Canadian Forest Service Publications

Response of onion plants to arbuscular mycorrhizae. 2. Effects of nitrogen fertilization on biomass and bulb firmness. 2001. Charron, G.; Furlan, V.; Bernier-Cardou, M.; Doyon, G. Mycorrhiza 11: 145-150.

Year: 2001

Issued by: Laurentian Forestry Centre

Catalog ID: 39470

Language: English

Availability: PDF (request by e-mail)

Available from the Journal's Web site.
DOI: 10.1007/s005720100122

† This site may require a fee

Mark record

Abstract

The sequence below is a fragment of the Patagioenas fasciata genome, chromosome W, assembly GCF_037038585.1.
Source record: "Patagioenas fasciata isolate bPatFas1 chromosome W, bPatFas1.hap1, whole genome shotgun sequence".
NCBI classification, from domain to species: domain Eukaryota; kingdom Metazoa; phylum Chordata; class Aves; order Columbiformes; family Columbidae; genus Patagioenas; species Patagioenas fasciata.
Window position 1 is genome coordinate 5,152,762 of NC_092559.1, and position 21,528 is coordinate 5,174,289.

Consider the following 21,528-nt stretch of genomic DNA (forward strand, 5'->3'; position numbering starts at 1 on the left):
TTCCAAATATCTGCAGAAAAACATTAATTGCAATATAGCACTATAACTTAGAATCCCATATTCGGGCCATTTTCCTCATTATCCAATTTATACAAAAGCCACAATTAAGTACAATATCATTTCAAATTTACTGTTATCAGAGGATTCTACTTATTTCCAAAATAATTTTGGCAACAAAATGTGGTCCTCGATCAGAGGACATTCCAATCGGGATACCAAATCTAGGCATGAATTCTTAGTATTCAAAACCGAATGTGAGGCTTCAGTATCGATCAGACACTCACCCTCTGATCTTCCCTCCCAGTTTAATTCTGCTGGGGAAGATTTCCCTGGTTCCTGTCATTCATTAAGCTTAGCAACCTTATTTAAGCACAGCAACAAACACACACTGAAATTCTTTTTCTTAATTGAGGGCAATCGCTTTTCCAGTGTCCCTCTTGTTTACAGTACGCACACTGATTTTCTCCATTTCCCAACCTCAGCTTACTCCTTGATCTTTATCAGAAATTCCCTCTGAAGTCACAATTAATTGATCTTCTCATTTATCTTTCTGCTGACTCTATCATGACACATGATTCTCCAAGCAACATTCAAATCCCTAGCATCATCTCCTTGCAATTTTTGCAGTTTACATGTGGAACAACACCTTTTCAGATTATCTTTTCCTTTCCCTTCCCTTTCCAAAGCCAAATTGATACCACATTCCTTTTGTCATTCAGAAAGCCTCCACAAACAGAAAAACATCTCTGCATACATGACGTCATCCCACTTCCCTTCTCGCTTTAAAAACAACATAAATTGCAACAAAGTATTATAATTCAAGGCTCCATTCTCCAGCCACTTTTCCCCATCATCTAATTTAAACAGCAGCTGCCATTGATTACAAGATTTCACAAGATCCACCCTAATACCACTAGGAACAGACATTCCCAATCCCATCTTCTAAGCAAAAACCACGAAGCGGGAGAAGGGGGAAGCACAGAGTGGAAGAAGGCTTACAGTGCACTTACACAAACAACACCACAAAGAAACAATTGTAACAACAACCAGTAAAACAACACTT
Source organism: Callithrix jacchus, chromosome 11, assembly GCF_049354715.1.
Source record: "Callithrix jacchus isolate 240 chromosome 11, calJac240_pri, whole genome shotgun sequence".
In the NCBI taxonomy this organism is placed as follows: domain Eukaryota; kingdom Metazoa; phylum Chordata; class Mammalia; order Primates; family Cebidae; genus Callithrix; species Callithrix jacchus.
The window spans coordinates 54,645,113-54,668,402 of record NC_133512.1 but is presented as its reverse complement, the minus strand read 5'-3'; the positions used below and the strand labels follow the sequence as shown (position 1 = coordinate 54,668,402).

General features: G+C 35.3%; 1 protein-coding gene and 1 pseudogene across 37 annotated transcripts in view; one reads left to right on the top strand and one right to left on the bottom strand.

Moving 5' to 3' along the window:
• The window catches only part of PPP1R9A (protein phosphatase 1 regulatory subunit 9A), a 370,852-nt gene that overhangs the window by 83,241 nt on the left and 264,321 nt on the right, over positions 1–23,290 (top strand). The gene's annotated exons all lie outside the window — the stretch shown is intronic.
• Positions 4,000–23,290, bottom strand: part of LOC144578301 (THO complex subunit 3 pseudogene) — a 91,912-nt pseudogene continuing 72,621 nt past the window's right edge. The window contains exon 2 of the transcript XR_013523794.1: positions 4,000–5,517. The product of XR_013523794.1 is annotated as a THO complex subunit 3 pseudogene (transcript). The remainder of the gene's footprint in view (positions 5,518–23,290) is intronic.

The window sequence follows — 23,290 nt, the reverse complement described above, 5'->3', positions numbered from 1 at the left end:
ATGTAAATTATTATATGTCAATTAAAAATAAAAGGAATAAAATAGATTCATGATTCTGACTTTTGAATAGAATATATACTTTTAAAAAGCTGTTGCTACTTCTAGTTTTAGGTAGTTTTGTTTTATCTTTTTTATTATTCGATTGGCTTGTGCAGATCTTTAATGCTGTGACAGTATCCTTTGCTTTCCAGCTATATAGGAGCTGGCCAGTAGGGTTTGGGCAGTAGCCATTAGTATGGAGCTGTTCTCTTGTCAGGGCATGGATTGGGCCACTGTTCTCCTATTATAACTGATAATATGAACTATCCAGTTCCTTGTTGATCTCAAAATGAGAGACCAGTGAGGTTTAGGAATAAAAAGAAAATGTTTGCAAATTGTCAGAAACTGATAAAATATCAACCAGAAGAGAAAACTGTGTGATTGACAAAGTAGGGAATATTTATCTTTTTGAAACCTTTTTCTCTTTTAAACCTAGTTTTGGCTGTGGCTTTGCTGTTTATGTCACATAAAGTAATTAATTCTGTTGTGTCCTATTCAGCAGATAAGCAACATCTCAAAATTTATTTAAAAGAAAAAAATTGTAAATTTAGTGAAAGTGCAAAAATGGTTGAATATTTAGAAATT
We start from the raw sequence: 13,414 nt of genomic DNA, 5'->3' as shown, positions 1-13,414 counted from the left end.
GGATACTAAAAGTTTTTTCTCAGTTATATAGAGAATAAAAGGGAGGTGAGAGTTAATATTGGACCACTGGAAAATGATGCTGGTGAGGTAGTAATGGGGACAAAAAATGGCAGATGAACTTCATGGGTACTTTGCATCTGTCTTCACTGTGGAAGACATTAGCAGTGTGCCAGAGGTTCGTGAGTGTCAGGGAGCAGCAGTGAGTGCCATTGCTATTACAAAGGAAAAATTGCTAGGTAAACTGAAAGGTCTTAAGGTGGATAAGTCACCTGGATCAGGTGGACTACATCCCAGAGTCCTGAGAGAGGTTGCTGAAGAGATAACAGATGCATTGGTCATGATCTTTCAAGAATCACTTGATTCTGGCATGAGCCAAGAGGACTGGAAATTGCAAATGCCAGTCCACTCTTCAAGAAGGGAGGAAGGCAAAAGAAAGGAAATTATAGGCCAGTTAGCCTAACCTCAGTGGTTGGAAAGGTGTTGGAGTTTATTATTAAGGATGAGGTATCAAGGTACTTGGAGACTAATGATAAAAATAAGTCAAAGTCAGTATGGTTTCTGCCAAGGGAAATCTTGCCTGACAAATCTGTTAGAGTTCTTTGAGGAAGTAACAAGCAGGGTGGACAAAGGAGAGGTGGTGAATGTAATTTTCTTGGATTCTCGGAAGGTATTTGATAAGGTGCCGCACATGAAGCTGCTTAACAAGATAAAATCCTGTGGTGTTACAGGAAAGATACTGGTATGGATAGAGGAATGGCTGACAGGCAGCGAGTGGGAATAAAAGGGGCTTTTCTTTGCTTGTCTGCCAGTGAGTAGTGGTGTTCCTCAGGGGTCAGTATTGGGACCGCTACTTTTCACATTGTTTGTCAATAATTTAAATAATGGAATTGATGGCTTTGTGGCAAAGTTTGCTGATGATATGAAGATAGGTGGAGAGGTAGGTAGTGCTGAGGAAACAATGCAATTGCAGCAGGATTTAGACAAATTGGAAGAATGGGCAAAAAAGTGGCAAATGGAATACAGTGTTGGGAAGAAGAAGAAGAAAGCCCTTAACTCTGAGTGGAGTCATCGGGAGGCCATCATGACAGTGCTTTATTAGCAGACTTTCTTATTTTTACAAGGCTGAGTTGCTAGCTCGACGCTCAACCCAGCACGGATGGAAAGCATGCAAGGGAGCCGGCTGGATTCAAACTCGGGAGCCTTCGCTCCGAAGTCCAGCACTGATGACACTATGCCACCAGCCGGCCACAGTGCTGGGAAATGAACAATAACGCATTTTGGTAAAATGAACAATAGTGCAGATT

The effects of N fertilization on growth and root colonization of preinoculated onion (Allium cepa L. cv. Improved Autumn Spice) were studied. Onion transplants, inoculated with either Glomus intraradices, G. versiforme or nothing at sowing, were grown under three levels of N in soils which had either been irradiated, irradiated and amended with nonmycorrhizal microflora, or not irradiated. Interactions between inoculation and soil treatment had a significant effect on dry biomass and final bulb diameter. Control plants cultivated in non-irradiated natural soil grew normally because of the presence of indigenous arbuscular mycorrhizae, but control plants in irradiated soils were stunted. There was no such difference among inoculated plants. In non-irradiated natural soil, bulbs of onions inoculated with G. intraradices or G. versiforme were significantly firmer than bulbs of control plants. Bulb firmness decreased as N fertilization level increased. In non-irradiated natural soil, tissue P concentration of onion plants preinoculated with either fungus was significantly higher than that of control plants. In all soil types, N, P, and Zn concentrations were higher in onion plants colonized by G. versiforme than in those colonized by G. intraradices. The opposite was true of Mn tissue concentration.